DENISE Gough

We know that ‘white silence is violence’ so this is my attempt to show solidarity and raise my voice in honour of this movement. It is meant with huge respect but I understand that the reaction to it is not in my control. I can only hope that by speaking up I am making a positive contribution to a conversation and a change that has been a long time coming. That is all I ever want to do. Thank you to iCARE for allowing me the platform to share at such an important moment in history.

 

James Baldwin said: ‘When a child puts his eyes on the world he must use what he sees’.

 

In my own industry, I have consistently seen the undermining and exclusion of black people in productions and at award ceremonies over many years. The excuses given (if any) to support these decisions when challenged have been desperately hard to take. Hearing the words ‘we’re here to celebrate the DIVERSITY of London theatre’ at an awards show while not seeing a single black woman’s very-deserving performance recognised in the category of best actress (or I think in any category) gave me some small experience of the gaslighting laid upon black actors and actresses (and indeed all actors and actresses of colour) constantly. The host used the word DIVERSITY so loudly and so often that I had to ask my sister that night if I was wrong in my calculations that the ceremony and indeed the industry was biased towards white people. Had I missed something? Surely if they are saying DIVERSITY so often that must mean they’re speaking truth right?!  But when 26 actresses who had played a famous part in a musical over the course of 26 years walked out at the end of the show to sing and only ONE was a black woman (the great Sharon D Clarke) it was clear. The industry I love had then and still has now, a long way to go.

This is not to say that I haven’t seen some examples of effort to make changes since then and I have gratitude for that, but it seems to me that there is also an expectation that people of colour should share that gratitude and to me that is a problem. Being represented and claiming their rightful places in an industry and a society that profits massively from their talent and their contributions across the board should not be rewarded with gratitude but with a resounding ‘IT’S ABOUT TIME!’. Seeing film and tv crews (in particular hair and makeup departments) and backstage staff also filled with black women and men and all people of colour should not be the exception it should be the rule.

We have a responsibility now to educate OURSELVES - not to ask the very people who are marginalised and under threat to ease our conscience and help us to feel better about what is happening. It is our turn to play the supporting roles. It is our turn to show up and speak up in support. It is time to give space and have respect, particularly for those out there whose rage is such that it means they have to burn the house to the ground. Expecting that years of oppression and exclusion and scapegoating and murdering and undermining and patronising should result in a tidy little expression of unhappiness is just another example of the need to control and dominate. The rage is real and rightfully placed. It is not going away. It has found a way to be seen, recorded and shared all over the world and looking away will do no good. Look at it and bear witness. Find ways to support the movement and push for change. And if you can’t do that then stay quiet and try to listen in the hope that we can all learn something about how we can do better. Recognise privilege for what it is. Being white makes me privileged. Whatever I achieve as an actress I can guarantee that a black woman will have to work five times as hard to be awarded those same privileges. This is unacceptable. And certainly whatever my struggles are they do not include fearing for my life and my mental health because someone else decides I don’t matter because of the colour of my skin.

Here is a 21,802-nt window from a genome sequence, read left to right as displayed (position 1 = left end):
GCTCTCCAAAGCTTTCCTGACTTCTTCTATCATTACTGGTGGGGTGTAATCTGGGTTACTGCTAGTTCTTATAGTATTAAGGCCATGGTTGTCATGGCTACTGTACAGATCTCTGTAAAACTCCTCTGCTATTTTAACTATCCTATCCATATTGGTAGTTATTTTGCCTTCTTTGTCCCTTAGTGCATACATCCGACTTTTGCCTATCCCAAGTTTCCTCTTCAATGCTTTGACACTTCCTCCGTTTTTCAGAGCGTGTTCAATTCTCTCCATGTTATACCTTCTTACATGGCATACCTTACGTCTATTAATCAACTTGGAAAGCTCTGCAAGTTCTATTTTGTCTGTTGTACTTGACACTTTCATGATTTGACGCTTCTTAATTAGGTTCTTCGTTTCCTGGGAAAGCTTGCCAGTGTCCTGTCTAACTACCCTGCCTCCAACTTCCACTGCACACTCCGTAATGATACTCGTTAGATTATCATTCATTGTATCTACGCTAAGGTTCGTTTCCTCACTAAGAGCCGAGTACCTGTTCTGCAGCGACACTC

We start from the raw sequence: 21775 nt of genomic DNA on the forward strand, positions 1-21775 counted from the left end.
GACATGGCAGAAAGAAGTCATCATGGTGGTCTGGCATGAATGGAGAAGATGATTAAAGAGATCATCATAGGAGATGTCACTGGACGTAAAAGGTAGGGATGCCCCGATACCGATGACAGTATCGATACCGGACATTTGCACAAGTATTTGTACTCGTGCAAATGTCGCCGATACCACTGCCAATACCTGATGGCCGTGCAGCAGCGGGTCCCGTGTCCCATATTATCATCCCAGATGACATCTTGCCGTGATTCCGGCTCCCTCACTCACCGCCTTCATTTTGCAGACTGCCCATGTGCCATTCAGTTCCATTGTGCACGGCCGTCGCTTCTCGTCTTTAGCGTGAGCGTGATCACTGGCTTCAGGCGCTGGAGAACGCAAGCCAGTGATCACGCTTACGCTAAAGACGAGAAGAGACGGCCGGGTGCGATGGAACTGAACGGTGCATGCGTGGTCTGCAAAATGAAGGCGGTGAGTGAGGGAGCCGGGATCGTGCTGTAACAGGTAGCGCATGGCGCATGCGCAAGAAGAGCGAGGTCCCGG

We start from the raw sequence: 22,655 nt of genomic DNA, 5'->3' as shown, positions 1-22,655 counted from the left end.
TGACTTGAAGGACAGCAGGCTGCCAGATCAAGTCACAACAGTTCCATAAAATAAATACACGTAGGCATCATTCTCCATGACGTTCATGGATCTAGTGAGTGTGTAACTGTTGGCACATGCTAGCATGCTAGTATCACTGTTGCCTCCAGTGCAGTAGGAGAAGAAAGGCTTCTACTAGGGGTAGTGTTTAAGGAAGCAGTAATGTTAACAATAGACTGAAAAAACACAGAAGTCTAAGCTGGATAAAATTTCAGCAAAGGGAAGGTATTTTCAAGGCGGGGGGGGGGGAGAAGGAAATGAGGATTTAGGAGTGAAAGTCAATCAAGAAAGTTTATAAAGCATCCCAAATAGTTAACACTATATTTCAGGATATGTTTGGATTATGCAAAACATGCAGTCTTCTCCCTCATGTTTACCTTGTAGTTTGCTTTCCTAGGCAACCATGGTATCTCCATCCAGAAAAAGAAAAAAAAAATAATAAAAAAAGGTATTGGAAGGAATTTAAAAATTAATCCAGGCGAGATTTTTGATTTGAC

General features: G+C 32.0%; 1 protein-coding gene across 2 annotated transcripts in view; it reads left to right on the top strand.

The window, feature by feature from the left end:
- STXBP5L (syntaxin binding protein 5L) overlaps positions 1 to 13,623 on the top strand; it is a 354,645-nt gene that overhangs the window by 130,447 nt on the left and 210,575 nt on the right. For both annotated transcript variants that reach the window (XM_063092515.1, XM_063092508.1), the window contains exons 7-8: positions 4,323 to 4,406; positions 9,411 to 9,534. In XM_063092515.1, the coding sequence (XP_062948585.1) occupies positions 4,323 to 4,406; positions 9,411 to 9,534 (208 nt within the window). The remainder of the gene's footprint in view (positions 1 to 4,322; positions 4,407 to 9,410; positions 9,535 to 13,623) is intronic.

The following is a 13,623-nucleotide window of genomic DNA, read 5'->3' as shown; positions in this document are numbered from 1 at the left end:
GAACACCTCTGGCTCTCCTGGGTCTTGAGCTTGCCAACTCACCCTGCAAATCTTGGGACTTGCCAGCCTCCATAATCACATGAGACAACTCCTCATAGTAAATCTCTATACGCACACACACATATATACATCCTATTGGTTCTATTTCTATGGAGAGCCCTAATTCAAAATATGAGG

I hope now that votes and voices all over the world can be used to ensure that all people in positions of power and privilege across all industries worldwide are called upon to meet a better and much higher standard of operating. There can no longer be racism and dangerous ambivalence in our governments, our industries or in our societies. It is poison.

I cannot possibly understand nor will I ever claim to understand what it is like to fear for my life, my career, my family, my sanity because of my skin colour. So I can only commit to bearing witness and to giving freely of what is needed of me now. I can offer solidarity, respect, space and support. I will speak up, I will listen, I will hear you. I will donate. I will educate myself. I will seek and own my part and where I have failed I commit to doing better. I will march with you. I will kneel with you. I will rage with you. I’m angry too. I will stand with you and for you. I hope every person will. It is time. It has been time for a long time. Dr. Maya Angelou said: ‘When you know better, you do better’. We should have known better and now we need to do better.

Black Lives Matter.

With deep respect and love,

Denise.

Denise Gough is a two-time Olivier award-winning actress and TONY Nominee for her turns in National Theatre’s People, Places & Things, and Angels in America. In film, she starred in The Other Lamb, and Colette. Soon she will be going to a galaxy far far away, in the Disney+ Rogue One prequel series.

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